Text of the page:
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Drug appears to help obese teens control weight

June 20, 2005|From Newsday

Obese teenagers who took the weight loss drug orlistat while making lifestyle changes gained less weight over 54 weeks, on average, than a control group of teens who changed behaviors but took a dummy pill, a study has found.

Overall, teens taking orlistat experienced a reduction in body mass index, a critical measure of whether one's weight falls within a healthy range for one's height, while those in the placebo group saw their BMIs rise. Weight increased by about a pound on orlistat and by almost seven pounds for the placebo group.

A report on the study of 539 patients age 12 to 16 was published in the June 15 issue of the Journal of the American Medical Assn.

The study was the first randomized clinical trial to evaluate the use of orlistat, brand named Xenical, in adolescents, and it was published along with an editorial cautioning against using the drug as "stand-alone treatment" to combat rising rates of obesity among children and youth.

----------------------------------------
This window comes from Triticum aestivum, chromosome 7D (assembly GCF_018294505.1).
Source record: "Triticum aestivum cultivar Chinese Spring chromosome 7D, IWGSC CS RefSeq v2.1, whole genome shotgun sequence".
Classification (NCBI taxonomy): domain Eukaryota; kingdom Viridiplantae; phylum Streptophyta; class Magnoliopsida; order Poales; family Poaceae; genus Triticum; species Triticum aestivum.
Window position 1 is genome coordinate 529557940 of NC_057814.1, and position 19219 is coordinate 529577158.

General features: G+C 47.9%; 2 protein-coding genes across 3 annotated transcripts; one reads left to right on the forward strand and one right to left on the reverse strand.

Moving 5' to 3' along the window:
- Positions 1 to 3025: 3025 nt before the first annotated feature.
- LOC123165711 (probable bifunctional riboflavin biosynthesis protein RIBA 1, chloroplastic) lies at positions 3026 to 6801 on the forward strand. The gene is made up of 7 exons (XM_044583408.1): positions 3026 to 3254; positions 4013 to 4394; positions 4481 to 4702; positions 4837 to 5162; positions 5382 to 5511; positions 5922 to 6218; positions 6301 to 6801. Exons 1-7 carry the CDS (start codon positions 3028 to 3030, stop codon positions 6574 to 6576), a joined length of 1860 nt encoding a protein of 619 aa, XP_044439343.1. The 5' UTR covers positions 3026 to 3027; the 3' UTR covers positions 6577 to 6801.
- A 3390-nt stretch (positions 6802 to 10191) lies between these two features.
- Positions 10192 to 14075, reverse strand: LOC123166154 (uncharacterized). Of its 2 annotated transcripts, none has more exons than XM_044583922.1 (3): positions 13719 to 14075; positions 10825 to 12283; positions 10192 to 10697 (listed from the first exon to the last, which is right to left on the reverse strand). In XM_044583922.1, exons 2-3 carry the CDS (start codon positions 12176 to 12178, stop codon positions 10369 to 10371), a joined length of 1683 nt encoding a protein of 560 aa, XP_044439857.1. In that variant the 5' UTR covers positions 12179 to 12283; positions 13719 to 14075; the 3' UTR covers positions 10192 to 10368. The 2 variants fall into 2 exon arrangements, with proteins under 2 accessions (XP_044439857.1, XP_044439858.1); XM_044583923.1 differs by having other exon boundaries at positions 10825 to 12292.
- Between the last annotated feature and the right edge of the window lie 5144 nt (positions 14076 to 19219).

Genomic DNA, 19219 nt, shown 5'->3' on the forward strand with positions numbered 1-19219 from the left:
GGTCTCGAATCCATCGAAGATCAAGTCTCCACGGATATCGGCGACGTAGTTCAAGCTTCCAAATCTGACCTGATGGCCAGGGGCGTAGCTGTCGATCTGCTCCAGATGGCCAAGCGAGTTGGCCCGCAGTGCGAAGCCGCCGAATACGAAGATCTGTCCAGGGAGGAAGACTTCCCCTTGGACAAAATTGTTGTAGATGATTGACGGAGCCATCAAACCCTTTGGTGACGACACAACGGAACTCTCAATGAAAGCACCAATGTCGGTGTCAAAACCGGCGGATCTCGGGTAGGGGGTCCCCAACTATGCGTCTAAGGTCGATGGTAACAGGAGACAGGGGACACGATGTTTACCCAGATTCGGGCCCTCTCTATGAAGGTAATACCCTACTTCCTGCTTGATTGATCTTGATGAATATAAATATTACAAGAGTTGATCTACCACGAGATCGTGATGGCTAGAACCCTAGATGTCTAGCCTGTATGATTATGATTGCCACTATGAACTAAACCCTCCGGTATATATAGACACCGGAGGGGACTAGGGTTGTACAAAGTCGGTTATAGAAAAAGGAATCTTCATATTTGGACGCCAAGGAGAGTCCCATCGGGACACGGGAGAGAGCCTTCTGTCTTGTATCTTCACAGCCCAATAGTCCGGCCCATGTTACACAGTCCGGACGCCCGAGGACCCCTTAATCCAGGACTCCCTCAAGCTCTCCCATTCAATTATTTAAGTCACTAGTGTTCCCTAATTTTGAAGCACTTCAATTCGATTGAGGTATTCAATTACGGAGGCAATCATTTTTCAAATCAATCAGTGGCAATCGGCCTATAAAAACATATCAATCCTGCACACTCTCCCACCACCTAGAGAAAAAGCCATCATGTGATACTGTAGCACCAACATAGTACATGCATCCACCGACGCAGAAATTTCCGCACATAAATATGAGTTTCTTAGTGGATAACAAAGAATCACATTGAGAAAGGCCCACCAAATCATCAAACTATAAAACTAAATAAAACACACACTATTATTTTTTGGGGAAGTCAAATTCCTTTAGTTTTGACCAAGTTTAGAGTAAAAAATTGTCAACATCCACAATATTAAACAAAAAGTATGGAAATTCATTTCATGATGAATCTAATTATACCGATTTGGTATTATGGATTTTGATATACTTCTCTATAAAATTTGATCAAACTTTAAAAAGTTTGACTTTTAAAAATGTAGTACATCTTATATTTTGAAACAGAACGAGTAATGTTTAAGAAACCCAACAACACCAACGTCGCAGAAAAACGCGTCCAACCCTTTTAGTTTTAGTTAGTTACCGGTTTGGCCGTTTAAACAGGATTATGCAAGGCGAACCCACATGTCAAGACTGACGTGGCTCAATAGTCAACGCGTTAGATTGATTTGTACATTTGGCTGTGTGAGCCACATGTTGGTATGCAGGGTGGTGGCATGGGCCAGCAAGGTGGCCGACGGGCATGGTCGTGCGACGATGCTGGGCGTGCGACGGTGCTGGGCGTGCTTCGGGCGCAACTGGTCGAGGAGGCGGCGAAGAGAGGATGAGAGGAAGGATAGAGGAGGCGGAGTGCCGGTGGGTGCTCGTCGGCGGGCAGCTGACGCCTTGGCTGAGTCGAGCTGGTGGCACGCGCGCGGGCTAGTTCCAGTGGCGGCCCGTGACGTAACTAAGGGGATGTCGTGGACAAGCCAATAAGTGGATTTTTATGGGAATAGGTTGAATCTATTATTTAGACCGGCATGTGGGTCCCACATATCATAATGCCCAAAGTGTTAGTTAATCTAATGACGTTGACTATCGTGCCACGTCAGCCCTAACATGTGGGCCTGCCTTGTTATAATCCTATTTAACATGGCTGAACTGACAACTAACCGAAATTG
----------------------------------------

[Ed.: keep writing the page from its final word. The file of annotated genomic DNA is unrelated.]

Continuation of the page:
The researchers noted that the benefits of the drug were modest: Overall, decreases in body mass index occurred in both groups during the first 12 weeks of the study, but then stabilized with orlistat and started climbing back up past the baseline for patients taking placebos.

"This should not be considered a miracle drug," said author Dr. Jean Pierre Chanoine, of the British Columbia Children's Hospital in Vancouver.

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